And a purpose statement: We unite people and ideas to resolve the challenges of our time.
They are currently defining the core programmatic areas of change they wish to focus on over the coming years, and have so far agreed on:
Future of work
We believe good work should be enjoyed by all. Our future of work programme exists to make sure that everyone, regardless of background or starting point, can pursue good work in this age of technological change.
Our aim is to shape a future where humans thrive as part of the Earth’s ecology. For example, we’re supporting pioneering creatives to design a better future for fashion.
The RSA says that history has shown that a crisis can be an opportunity for positive change, what positive changes would you like to see following the pandemic?
My answer to this question might change on a weekly basis, dependant on what state of mind I’m in!
At the broadest level, I’d like to see equal opportunity for all, at all levels of society. But without wanting to sound overly defeatist, I have no realistic expectation of that fully happening right now. I don’t think things have gone far enough in terms of a crisis, to affect that level of dramatic change. The reality is, this current lockdown hasn’t affected people across the spectrum at the same level. In fact, for middle classes with nice homes and gardens, there have been some advantages. Spending more time with family. Not having to commute. To achieve that level of change, having a Government who prioritise it is still likely the most significant driver.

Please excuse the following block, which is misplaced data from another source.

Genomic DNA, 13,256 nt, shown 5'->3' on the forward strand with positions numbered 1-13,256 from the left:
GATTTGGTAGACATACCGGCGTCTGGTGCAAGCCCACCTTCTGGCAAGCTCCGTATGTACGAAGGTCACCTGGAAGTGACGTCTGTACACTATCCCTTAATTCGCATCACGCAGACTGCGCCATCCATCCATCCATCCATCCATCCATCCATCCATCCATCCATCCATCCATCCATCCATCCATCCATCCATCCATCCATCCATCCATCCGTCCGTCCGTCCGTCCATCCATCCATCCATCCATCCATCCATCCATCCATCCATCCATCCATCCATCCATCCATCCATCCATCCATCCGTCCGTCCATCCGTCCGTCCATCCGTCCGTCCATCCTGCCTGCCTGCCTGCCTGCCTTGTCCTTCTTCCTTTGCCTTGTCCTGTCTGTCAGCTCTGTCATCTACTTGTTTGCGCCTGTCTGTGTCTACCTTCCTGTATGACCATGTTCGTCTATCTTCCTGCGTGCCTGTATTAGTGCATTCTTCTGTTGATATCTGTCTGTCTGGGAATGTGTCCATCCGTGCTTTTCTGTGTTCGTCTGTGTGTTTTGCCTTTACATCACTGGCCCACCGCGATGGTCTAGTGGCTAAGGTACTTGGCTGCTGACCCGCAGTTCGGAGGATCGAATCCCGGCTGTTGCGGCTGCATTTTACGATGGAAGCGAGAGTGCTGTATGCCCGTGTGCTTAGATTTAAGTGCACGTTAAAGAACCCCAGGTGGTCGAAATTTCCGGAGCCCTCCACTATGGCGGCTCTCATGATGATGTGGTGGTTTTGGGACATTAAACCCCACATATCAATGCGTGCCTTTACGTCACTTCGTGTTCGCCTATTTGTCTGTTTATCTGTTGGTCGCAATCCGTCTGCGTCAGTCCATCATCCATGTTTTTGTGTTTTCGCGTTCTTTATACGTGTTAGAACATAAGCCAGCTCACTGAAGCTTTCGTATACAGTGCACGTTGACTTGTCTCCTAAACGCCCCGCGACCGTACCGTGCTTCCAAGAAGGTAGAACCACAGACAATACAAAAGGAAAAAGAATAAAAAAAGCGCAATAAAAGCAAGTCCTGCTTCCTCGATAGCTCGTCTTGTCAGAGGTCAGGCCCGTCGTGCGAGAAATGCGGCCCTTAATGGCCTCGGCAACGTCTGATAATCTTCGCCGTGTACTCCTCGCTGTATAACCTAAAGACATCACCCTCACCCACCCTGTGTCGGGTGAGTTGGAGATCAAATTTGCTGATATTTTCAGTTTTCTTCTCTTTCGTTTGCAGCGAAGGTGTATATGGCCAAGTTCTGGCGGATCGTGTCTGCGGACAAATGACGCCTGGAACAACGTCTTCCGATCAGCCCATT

But I also believe that progress, in all walks of life, is always an inevitability, whether you believe in current definitions of progress or not. And change forced upon us, like this crisis has, shakes things up on level you can’t go back on. Conversations happen that hadn’t happened before, opinions change and evolve without realising they have done so. We become different whether we realise it or not. We are always evolving.
Because of this, organisations like the RSA have the opportunity to play a significant role. Ideas that would have seemed overly idealistic in a previous year, suddenly seem very relevant in the here and now (for example Universal Basic Income). Our working expectations have opened up, serious conversations can be had, because of the experiences we’ve gained.
My biggest learning so far from this experience has been that, while I gained time for work, and personal projects. That quickly led to digital burn out, leaving me wanting to get closer to nature, closer to more soulful activities such as arts, music, culture. (Which thanks to lockdown, are all at enormous risk at the moment). But I suspect, what I’m really learning during this time, will only become apparent once it’s all over. And the inevitable positive change that will come, won’t be defined by what I want or hope, but will come in expected ways. My job is to go with the change and trust my instincts. But then, that’s just life, isn’t it?
The RSA’s Fellowship is a global network of over 30,000 proactive problem solvers who share the RSA’s vision and values – how were Fellows consulted during the strategic review?
The Fellowship is a critical collaborator and powerful voice for the RSA and an enormous asset to its success. So seeking their input at different stages was important. That the Fellowship involves so many design experts – people we at Studio Texture look up to and revere – certainly added an interesting extra pressure to the project! We love that becoming a Fellow of the RSA still has significance across our industry, and we really felt that sense of pride in wearing the FRSA. For this reason, we designed the Fellowship their own toolkit of parts, that they can use in their own endeavours, and really act as ambassadors for the RSA.